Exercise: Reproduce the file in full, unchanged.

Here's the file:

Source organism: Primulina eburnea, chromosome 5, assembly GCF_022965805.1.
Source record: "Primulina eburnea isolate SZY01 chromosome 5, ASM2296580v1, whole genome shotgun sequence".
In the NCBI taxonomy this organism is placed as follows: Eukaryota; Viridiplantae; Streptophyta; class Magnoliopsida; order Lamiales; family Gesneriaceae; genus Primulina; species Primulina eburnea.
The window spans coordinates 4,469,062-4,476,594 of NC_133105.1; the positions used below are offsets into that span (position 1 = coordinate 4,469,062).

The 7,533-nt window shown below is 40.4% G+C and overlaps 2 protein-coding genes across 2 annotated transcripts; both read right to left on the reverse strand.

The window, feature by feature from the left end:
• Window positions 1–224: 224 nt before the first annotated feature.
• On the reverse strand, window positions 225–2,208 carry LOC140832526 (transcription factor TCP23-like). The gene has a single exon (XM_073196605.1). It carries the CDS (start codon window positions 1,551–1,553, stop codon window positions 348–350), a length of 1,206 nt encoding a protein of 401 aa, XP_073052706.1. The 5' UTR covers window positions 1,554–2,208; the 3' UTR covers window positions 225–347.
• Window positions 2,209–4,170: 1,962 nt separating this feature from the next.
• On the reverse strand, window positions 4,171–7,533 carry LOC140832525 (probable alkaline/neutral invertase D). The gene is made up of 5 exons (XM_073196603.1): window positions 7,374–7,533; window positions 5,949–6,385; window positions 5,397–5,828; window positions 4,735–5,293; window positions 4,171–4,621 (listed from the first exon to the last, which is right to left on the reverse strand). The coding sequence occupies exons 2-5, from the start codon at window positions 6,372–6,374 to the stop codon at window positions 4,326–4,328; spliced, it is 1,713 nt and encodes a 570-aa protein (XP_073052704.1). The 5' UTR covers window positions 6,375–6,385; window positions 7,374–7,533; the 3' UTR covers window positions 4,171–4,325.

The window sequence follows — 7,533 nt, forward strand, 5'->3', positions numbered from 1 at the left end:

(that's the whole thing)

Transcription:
Source organism: Primulina eburnea, chromosome 5, assembly GCF_022965805.1.
Source record: "Primulina eburnea isolate SZY01 chromosome 5, ASM2296580v1, whole genome shotgun sequence".
In the NCBI taxonomy this organism is placed as follows: Eukaryota; Viridiplantae; Streptophyta; class Magnoliopsida; order Lamiales; family Gesneriaceae; genus Primulina; species Primulina eburnea.
The window spans coordinates 4,469,062-4,476,594 of NC_133105.1; the positions used below are offsets into that span (position 1 = coordinate 4,469,062).

The 7,533-nt window shown below is 40.4% G+C and overlaps 2 protein-coding genes across 2 annotated transcripts; both read right to left on the reverse strand.

The window, feature by feature from the left end:
• Window positions 1–224: 224 nt before the first annotated feature.
• On the reverse strand, window positions 225–2,208 carry LOC140832526 (transcription factor TCP23-like). The gene has a single exon (XM_073196605.1). It carries the CDS (start codon window positions 1,551–1,553, stop codon window positions 348–350), a length of 1,206 nt encoding a protein of 401 aa, XP_073052706.1. The 5' UTR covers window positions 1,554–2,208; the 3' UTR covers window positions 225–347.
• Window positions 2,209–4,170: 1,962 nt separating this feature from the next.
• On the reverse strand, window positions 4,171–7,533 carry LOC140832525 (probable alkaline/neutral invertase D). The gene is made up of 5 exons (XM_073196603.1): window positions 7,374–7,533; window positions 5,949–6,385; window positions 5,397–5,828; window positions 4,735–5,293; window positions 4,171–4,621 (listed from the first exon to the last, which is right to left on the reverse strand). The coding sequence occupies exons 2-5, from the start codon at window positions 6,372–6,374 to the stop codon at window positions 4,326–4,328; spliced, it is 1,713 nt and encodes a 570-aa protein (XP_073052704.1). The 5' UTR covers window positions 6,375–6,385; window positions 7,374–7,533; the 3' UTR covers window positions 4,171–4,325.

The window sequence follows — 7,533 nt, forward strand, 5'->3', positions numbered from 1 at the left end: